The place known as the Last Frontier is filled with many charming and utterly unique towns that are known to capture the hearts of hundreds upon thousands of visitors each year. But while towns like
Seward, Cooper Landing, Fairbanks, Homer, Valdez, Juneau, Sitka and Talkeetna top most of the travel lists as the ‘most popular’ destinations in the 49th state, we can’t help but fall even deeper in love with these itsy bitsy teenie tiny towns that are wildly underrated. Take a look…
We’re aware that these uncertain times are limiting many aspects of life as we all practice social and physical distancing. While we’re continuing to feature destinations that make our state wonderful, we don’t expect or encourage you to go check them out immediately. We believe that supporting local attractions is important now more than ever and we hope our articles inspire your future adventures! And on that note, please nominate your favorite local business that could use some love right now:
Located on the Kenai Peninsula, the isolated town of Tyonek is home to roughly 130 year-round residents. Home to many generations of Alaska Native people throughout the Athabascan region of Alaska, Tyonek is roughly 40 air miles south of Alaska’s largest city of Anchorage and boasts rich culture and extreme beauty. Hunting and fishing is a way of life in Tyonek, and visitors enjoy wildlife viewing and excursions in the nearby Lake Clark National Park & Preserve.
If you've visited Denali and continued on north to Fairbanks, you likely went right through the small town of Healy which is home to roughly 1,000 year-round residents. Healy is an excellent jumping-off point for those looking to visit Denali National Park, but there is also so much more than what initially meets the eye. The summertime is great for enjoying a horseback riding or atv'ing adventure, or the more popular hike down the historic Stampede Trail. During the winter months, Healy is a great place to enjoy skiing, mushing and snow-machining adventure. The area is also a very popular hunting destination for locals.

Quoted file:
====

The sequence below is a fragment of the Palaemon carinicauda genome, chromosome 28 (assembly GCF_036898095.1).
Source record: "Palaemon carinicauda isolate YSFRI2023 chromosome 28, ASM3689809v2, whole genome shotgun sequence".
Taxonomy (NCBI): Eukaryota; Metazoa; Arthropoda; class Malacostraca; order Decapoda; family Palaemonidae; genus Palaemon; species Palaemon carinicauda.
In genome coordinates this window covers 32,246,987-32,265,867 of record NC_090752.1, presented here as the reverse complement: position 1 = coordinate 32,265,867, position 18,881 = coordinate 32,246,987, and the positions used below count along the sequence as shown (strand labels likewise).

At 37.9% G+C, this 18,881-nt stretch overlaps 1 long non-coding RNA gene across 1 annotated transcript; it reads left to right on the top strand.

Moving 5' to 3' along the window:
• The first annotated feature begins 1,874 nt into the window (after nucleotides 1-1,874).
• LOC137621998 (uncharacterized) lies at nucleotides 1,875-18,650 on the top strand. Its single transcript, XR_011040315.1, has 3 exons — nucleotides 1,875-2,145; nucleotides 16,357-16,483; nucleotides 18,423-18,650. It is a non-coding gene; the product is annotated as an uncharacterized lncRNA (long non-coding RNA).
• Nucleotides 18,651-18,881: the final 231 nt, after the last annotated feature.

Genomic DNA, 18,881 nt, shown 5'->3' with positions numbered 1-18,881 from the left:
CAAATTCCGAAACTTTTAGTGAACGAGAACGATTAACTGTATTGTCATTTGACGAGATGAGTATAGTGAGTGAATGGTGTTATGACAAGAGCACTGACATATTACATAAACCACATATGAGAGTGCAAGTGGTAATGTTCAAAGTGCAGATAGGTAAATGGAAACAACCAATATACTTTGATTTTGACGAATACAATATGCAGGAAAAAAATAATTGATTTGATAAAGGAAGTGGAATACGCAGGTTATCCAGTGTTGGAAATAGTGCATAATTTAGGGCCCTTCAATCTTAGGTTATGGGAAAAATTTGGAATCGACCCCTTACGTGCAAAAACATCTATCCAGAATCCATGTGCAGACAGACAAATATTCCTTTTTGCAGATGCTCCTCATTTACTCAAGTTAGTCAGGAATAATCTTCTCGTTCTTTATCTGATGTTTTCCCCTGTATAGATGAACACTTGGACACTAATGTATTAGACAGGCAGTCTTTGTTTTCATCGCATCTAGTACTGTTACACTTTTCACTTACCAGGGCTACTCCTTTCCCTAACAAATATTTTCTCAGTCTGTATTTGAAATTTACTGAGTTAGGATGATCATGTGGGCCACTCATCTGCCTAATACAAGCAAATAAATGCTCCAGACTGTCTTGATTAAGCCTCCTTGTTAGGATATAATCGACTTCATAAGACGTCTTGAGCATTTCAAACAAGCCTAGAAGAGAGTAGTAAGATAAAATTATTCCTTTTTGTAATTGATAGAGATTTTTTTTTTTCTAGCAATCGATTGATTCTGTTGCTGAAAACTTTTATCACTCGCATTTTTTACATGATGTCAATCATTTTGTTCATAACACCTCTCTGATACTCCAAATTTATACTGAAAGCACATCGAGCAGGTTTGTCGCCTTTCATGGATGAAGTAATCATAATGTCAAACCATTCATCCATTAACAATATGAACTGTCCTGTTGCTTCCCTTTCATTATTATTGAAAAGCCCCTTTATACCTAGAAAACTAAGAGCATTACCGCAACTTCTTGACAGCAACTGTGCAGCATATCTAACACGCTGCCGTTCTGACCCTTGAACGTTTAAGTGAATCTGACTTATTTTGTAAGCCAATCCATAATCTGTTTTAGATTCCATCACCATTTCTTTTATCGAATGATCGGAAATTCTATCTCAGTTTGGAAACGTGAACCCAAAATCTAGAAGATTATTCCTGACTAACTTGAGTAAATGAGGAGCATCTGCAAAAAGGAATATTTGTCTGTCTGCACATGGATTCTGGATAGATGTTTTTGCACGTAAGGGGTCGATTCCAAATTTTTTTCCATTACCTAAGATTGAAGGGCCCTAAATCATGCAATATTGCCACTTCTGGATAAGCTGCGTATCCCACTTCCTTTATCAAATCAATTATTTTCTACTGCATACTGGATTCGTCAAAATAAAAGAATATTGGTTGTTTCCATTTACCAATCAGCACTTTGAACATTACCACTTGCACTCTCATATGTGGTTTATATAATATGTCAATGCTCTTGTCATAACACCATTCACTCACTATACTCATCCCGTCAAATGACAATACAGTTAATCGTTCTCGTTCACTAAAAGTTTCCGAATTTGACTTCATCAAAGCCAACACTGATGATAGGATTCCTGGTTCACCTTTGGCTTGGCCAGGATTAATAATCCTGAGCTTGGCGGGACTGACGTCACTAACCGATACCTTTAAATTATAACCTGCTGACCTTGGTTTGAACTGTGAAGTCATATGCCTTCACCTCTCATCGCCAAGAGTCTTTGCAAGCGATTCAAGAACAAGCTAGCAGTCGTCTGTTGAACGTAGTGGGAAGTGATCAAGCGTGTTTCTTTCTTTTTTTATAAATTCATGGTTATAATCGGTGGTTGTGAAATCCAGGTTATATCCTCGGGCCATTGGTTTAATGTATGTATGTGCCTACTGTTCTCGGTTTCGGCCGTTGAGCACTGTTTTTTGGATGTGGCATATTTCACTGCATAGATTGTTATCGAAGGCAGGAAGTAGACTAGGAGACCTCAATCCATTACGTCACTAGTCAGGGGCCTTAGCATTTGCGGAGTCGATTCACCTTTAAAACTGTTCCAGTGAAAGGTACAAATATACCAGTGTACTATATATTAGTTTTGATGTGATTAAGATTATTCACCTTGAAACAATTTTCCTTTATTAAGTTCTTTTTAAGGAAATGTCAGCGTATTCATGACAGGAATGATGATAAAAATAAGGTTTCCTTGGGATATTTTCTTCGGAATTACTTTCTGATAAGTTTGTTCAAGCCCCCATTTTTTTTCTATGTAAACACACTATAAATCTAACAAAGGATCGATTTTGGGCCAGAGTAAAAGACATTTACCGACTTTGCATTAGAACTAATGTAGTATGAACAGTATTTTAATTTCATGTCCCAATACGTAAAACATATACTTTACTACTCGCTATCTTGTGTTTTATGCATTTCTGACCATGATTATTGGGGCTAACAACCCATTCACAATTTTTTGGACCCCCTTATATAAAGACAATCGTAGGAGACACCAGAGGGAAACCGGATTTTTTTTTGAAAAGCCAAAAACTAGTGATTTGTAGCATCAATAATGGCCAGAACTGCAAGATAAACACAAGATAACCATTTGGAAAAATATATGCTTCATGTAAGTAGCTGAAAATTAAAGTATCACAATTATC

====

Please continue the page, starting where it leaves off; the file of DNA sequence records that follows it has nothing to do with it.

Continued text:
Home to roughly 550 year-round residents, the town of Kake is a little southeast Alaska gem nestled in the lush Tongass National Forest. Kake is filled with history and culture, and the area has actually been inhabited by the Tlingit indigenous people for thousands of years. While fishing, hiking and hunting are some of the more popular activities here, you don't want to miss seeing the 128-foot-tall totem pole which was carved in 1967 for the Alaska Purchase centennial. Fun fact: it is one of the largest in the entire world!